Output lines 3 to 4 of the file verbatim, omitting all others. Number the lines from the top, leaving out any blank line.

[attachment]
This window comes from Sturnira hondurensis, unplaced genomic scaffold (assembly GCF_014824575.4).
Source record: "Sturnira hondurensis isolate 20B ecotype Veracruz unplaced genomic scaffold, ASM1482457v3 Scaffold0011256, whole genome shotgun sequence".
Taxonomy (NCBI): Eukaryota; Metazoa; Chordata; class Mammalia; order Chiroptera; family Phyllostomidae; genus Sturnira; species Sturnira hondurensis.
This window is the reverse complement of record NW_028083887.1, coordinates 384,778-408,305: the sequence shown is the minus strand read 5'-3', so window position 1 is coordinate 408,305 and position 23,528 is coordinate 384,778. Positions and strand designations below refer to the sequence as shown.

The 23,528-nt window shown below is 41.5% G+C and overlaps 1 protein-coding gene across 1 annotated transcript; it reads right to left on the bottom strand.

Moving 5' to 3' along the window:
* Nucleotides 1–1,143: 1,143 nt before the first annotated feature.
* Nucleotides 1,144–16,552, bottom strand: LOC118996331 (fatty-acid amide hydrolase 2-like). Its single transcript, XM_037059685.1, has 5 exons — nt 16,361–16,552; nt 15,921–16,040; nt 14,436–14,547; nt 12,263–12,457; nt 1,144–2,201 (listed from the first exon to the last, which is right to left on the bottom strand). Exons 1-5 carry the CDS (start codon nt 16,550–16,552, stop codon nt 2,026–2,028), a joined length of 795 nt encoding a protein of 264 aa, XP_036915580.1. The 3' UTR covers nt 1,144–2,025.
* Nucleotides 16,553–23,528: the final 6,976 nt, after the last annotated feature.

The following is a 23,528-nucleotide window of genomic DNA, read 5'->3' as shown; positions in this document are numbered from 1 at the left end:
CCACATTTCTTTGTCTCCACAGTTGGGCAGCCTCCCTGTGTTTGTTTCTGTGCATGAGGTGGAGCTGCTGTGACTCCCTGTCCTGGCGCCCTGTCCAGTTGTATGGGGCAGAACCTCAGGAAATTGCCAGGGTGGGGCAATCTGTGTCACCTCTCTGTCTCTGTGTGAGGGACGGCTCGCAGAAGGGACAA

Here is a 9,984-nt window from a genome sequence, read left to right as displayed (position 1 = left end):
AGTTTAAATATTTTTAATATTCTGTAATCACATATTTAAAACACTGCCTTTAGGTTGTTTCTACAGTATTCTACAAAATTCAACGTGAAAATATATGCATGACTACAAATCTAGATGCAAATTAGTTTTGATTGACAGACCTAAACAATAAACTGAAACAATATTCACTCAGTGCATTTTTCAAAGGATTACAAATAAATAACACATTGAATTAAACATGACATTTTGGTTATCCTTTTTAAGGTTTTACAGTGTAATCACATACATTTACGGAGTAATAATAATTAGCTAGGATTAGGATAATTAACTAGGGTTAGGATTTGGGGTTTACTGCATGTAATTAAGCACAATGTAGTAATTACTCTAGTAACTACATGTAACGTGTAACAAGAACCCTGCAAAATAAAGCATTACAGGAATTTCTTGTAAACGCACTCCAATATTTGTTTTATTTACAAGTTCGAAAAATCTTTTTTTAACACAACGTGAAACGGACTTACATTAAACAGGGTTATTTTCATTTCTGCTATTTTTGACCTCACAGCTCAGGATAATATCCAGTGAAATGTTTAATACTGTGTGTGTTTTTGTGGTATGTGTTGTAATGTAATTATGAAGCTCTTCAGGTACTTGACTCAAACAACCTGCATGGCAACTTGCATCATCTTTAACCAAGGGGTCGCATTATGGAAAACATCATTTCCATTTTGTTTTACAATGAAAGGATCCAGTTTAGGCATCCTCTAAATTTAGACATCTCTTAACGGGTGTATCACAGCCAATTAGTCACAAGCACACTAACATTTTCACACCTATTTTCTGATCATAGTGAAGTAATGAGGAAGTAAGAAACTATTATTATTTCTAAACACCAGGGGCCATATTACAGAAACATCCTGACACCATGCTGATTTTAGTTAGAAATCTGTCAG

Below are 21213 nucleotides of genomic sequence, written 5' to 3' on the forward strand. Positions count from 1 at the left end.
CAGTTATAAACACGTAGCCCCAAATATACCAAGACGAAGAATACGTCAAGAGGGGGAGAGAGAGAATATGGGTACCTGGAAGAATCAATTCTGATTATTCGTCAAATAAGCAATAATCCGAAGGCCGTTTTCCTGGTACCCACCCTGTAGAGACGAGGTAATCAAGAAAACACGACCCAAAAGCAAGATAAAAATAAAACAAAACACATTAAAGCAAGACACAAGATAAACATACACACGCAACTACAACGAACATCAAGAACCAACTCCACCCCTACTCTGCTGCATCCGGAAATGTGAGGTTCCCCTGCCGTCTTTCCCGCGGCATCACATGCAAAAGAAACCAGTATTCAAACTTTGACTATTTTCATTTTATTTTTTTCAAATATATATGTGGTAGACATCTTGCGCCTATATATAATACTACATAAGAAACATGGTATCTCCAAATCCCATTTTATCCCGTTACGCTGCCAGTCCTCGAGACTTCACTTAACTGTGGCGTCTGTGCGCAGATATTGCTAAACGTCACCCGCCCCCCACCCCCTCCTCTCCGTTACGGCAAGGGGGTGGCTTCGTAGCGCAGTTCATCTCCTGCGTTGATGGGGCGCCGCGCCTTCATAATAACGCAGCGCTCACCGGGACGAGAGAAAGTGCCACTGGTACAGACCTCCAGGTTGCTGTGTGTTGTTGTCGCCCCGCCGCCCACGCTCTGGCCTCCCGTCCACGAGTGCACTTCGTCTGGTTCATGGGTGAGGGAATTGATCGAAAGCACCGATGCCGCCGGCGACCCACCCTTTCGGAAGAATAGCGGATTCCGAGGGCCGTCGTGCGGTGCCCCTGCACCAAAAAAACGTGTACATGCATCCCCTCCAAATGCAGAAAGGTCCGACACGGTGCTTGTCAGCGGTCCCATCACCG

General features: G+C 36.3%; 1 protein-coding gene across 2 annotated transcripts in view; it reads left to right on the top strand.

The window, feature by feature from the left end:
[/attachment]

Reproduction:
Taxonomy (NCBI): Eukaryota; Metazoa; Chordata; class Mammalia; order Chiroptera; family Phyllostomidae; genus Sturnira; species Sturnira hondurensis.
This window is the reverse complement of record NW_028083887.1, coordinates 384,778-408,305: the sequence shown is the minus strand read 5'-3', so window position 1 is coordinate 408,305 and position 23,528 is coordinate 384,778. Positions and strand designations below refer to the sequence as shown.